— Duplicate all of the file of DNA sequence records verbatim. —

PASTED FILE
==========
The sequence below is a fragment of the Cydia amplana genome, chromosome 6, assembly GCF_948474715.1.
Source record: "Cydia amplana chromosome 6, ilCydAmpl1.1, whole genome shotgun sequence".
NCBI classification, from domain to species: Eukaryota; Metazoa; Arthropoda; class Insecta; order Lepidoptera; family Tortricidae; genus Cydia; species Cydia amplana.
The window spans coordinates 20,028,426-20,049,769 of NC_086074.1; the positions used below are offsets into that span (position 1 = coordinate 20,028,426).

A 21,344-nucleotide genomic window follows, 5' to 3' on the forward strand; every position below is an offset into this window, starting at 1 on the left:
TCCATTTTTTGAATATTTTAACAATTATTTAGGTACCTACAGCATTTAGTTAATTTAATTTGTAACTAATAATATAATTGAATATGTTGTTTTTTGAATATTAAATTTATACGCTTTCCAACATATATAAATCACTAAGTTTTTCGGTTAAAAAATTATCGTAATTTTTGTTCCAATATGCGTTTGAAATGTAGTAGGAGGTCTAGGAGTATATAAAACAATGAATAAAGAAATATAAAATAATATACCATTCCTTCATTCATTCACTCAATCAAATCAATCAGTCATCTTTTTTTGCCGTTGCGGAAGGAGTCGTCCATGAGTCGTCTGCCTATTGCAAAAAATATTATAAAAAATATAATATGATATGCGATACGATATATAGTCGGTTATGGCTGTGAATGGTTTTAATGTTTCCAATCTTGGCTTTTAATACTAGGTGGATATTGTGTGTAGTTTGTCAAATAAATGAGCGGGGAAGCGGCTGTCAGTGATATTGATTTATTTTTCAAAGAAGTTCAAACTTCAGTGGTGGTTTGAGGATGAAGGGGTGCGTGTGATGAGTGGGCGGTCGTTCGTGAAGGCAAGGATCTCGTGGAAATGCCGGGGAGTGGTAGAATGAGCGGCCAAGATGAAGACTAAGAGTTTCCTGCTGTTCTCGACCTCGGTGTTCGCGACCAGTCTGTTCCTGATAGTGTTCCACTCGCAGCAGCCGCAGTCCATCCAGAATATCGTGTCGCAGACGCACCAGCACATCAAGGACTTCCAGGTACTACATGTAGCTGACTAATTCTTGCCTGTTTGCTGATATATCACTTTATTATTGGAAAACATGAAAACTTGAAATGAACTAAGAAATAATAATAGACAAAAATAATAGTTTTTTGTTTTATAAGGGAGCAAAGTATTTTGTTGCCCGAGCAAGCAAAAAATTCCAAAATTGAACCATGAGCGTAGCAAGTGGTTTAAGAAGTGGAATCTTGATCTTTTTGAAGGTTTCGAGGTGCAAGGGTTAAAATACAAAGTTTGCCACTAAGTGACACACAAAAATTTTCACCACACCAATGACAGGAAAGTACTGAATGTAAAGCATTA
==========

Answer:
The sequence below is a fragment of the Cydia amplana genome, chromosome 6, assembly GCF_948474715.1.
Source record: "Cydia amplana chromosome 6, ilCydAmpl1.1, whole genome shotgun sequence".
NCBI classification, from domain to species: Eukaryota; Metazoa; Arthropoda; class Insecta; order Lepidoptera; family Tortricidae; genus Cydia; species Cydia amplana.
The window spans coordinates 20,028,426-20,049,769 of NC_086074.1; the positions used below are offsets into that span (position 1 = coordinate 20,028,426).

A 21,344-nucleotide genomic window follows, 5' to 3' on the forward strand; every position below is an offset into this window, starting at 1 on the left:
TCCATTTTTTGAATATTTTAACAATTATTTAGGTACCTACAGCATTTAGTTAATTTAATTTGTAACTAATAATATAATTGAATATGTTGTTTTTTGAATATTAAATTTATACGCTTTCCAACATATATAAATCACTAAGTTTTTCGGTTAAAAAATTATCGTAATTTTTGTTCCAATATGCGTTTGAAATGTAGTAGGAGGTCTAGGAGTATATAAAACAATGAATAAAGAAATATAAAATAATATACCATTCCTTCATTCATTCACTCAATCAAATCAATCAGTCATCTTTTTTTGCCGTTGCGGAAGGAGTCGTCCATGAGTCGTCTGCCTATTGCAAAAAATATTATAAAAAATATAATATGATATGCGATACGATATATAGTCGGTTATGGCTGTGAATGGTTTTAATGTTTCCAATCTTGGCTTTTAATACTAGGTGGATATTGTGTGTAGTTTGTCAAATAAATGAGCGGGGAAGCGGCTGTCAGTGATATTGATTTATTTTTCAAAGAAGTTCAAACTTCAGTGGTGGTTTGAGGATGAAGGGGTGCGTGTGATGAGTGGGCGGTCGTTCGTGAAGGCAAGGATCTCGTGGAAATGCCGGGGAGTGGTAGAATGAGCGGCCAAGATGAAGACTAAGAGTTTCCTGCTGTTCTCGACCTCGGTGTTCGCGACCAGTCTGTTCCTGATAGTGTTCCACTCGCAGCAGCCGCAGTCCATCCAGAATATCGTGTCGCAGACGCACCAGCACATCAAGGACTTCCAGGTACTACATGTAGCTGACTAATTCTTGCCTGTTTGCTGATATATCACTTTATTATTGGAAAACATGAAAACTTGAAATGAACTAAGAAATAATAATAGACAAAAATAATAGTTTTTTGTTTTATAAGGGAGCAAAGTATTTTGTTGCCCGAGCAAGCAAAAAATTCCAAAATTGAACCATGAGCGTAGCAAGTGGTTTAAGAAGTGGAATCTTGATCTTTTTGAAGGTTTCGAGGTGCAAGGGTTAAAATACAAAGTTTGCCACTAAGTGACACACAAAAATTTTCACCACACCAATGACAGGAAAGTACTGAATGTAAAGCATTA